The accession of the ‘A8 states’ into the European Union initiated considerable migration into Western Europe. The impact upon local communities has seen significant attention, yet little research exists that focuses upon migrant experiences and identity specifically in sport. This study used a figurational framework to investigate the lived experiences of basketball among male Lithuanian migrants in the rural east of England. Semistructured interviews highlighted participants’ motivations to migrate, their acculturation experiences and the role that basketball played during their sojourn. Participants considered basketball a significant means for the expression of national identity and as a focus for their resistance to local racializing processes. Conversely, conflict with established local basketball communities and perceptions of marginalization among migrants were common, creating divisions in local basketball competitions.
Steven J. Jackson
This study maps the media discourses surrounding Ben Johnson’s life “in the fast lane” to further understand one particular aspect of a contemporary crisis of identity (or, more accurately, identities) in Canada. Specifically, this study provides: (a) a context within which to locate Johnson’s rise and fall from hero to scapegoat as articulated to the 1988 crisis of Canadian identity; (b) a chronology of the twist of race, or changing racial discourses which serve to define and redefine Ben Johnson’s racial and national identities; and (c) a discussion of the politics of identity in relation to multiculturalism and the representation of Ben Johnson as the “other” in Canada. The results reveal that Ben Johnson’s identity was the subject of a range of representations including those linked to racist stereotypes. Moreover, the results suggest that the discourses defining Ben Johnson are constituted by, and constitutive of, broader debates about identity in Canada.
Kristi A. Allain
The paper argues that the Canadian media’s representations of National Hockey League (NHL) player Alexander Ovechkin work to locate Canadian national identity through its contrasts with the hockey superstar. Even though the press celebrates Ovechkin as a challenge to Cold War understandings of Soviet hockey players as lacking passion and heart as well as physical play, they also present Ovechkin as a ‘dirty’ hockey player who is wild and out of control. By assessing reports from two Canadian national newspapers, the Globe and Mail and the National Post, from 2009 to 2012, and comparing these documents to reports on two Cold War hockey contests, the 1972 Summit Series and the 1987 World Junior Hockey Championships, this article demonstrates how the Canadian media’s paradoxical representations of Ovechkin break with and rearticulate Cold War understandings of Russian/Soviet athletes. Furthermore, when the press characterizes Ovechkin and other Russian hockey players as wild, unpredictable and out-of-control, they produce Canadian players as polite, disciplined and well-mannered. Through these opposing representations, the media helps to locate Canadian national hockey identity within a frame of appropriate masculine expression.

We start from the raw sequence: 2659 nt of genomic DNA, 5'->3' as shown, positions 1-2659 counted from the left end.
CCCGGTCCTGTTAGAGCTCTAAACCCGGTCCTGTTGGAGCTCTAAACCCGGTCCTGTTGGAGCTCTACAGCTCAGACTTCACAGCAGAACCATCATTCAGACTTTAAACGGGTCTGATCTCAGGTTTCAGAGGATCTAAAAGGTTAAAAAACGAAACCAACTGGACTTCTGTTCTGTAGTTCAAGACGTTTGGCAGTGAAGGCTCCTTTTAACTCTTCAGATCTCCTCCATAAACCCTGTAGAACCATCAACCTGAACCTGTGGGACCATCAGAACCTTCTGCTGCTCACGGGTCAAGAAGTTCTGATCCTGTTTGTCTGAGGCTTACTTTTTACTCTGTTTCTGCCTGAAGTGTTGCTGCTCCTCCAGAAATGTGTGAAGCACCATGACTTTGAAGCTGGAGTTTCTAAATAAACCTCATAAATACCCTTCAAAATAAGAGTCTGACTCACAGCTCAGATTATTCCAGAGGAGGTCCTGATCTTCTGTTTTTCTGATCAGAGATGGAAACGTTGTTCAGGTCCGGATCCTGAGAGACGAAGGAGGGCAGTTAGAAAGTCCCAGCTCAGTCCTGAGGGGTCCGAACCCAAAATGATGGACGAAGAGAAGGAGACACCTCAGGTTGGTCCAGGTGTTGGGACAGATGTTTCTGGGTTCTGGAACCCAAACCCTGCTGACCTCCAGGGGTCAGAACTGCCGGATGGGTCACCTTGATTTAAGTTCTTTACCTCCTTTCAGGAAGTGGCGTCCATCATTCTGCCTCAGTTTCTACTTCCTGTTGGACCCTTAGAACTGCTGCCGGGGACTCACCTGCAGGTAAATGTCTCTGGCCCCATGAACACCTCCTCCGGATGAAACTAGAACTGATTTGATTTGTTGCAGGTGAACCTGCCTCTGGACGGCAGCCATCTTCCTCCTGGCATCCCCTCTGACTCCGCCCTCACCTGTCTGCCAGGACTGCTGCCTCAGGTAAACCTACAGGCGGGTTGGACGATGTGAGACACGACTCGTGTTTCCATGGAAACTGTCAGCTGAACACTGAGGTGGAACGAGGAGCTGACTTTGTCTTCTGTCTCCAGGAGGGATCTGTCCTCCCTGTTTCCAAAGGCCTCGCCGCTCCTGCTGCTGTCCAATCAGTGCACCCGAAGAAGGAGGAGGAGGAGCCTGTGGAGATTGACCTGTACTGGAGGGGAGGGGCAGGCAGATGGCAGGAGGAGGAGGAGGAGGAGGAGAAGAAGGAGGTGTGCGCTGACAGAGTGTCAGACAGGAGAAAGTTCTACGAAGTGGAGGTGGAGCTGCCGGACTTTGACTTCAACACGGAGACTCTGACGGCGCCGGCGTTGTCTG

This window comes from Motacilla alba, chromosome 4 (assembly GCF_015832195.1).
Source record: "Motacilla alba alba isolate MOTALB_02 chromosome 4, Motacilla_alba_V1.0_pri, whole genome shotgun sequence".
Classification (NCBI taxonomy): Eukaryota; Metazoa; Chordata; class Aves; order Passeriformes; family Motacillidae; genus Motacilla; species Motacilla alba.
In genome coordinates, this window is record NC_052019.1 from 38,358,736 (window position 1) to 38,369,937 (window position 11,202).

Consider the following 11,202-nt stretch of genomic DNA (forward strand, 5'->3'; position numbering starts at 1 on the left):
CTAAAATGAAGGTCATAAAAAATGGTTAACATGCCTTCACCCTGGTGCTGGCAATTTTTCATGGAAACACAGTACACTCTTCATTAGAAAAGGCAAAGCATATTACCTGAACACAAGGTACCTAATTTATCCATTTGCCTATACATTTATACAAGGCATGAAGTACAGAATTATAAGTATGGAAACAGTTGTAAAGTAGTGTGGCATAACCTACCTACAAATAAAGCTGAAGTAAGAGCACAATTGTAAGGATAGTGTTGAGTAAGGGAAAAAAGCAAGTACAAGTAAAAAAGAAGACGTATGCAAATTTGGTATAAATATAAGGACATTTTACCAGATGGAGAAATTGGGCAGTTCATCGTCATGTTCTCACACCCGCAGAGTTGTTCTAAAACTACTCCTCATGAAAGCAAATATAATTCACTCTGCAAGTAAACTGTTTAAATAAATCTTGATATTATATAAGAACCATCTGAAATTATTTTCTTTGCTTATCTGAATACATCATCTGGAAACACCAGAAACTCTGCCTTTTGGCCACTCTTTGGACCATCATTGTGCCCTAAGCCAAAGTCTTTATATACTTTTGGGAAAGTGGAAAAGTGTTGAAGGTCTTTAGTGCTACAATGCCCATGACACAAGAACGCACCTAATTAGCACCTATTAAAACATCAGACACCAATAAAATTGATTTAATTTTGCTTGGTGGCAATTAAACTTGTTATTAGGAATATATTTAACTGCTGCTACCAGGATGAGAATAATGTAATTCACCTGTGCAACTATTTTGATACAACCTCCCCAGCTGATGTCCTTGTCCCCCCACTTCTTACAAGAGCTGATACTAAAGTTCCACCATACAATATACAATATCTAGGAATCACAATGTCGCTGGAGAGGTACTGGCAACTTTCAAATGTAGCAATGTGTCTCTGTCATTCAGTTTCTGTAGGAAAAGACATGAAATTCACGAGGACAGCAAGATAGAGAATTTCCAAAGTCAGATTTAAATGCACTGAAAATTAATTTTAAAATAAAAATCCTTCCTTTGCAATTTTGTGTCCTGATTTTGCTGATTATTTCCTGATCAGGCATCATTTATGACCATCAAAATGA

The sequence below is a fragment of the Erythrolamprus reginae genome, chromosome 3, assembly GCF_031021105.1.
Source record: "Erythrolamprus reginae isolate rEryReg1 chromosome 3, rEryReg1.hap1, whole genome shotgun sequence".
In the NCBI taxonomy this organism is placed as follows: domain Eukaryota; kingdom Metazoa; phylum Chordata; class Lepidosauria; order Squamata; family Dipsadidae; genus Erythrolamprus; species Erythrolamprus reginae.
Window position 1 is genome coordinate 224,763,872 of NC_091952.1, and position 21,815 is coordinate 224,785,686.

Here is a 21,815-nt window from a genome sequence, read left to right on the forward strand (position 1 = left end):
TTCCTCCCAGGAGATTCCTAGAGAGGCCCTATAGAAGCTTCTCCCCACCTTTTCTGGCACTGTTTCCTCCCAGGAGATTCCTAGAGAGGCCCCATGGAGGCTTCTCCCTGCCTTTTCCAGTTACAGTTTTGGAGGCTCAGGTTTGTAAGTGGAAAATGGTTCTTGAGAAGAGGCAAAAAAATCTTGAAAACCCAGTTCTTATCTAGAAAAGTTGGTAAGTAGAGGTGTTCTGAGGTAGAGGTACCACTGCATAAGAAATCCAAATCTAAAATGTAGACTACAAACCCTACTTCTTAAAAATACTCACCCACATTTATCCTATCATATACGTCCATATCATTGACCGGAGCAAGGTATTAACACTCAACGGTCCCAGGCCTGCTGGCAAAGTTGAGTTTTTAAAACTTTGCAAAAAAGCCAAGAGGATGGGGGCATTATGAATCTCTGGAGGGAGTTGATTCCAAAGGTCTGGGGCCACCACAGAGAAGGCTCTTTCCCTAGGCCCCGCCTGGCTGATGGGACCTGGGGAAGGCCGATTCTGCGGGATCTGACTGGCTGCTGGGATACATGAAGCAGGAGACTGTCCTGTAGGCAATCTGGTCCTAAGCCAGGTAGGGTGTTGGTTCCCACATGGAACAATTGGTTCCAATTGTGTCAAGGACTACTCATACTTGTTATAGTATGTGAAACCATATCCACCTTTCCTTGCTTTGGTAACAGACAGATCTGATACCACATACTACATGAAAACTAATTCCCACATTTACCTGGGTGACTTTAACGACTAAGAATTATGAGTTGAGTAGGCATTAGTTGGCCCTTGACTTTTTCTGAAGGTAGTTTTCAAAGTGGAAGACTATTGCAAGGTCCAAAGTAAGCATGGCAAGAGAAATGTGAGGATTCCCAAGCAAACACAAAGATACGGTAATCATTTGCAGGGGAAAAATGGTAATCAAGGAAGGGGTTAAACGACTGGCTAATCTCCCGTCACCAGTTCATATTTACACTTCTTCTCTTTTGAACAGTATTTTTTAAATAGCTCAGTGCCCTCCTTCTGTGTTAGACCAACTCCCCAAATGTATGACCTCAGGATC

Benjamin H. Nam, Sangback Nam, Adam Love, Takuya Hayakawa, Rachael C. Marshall and Kyung Su Jung
the 1940 Olympics. As with previous Korean runners, Nam’s position on the team served an important symbolic role in promoting national identity, ethnic pride, and social cohesion for Koreans. In early August 1937, six runners on the Olympic team spent 10 days at a training camp in Ome near Tokyo
John Wong and Robert E. Rinehart
John Harris and Mark Lyberger
The Ryder Cup is undoubtedly the biggest and most prestigious team competition in golf but has received little attention from scholars with an interest in sport communication. This commentary examines print- and electronic-media accounts of the 2006 event and looks at how the Ryder Cup is used to (re)present images of the U.S. nation. The analysis highlights how the defeat was positioned within a broader narrative of a supposed “crisis” in U.S. sport and was also linked to a discourse of larger cultural decline.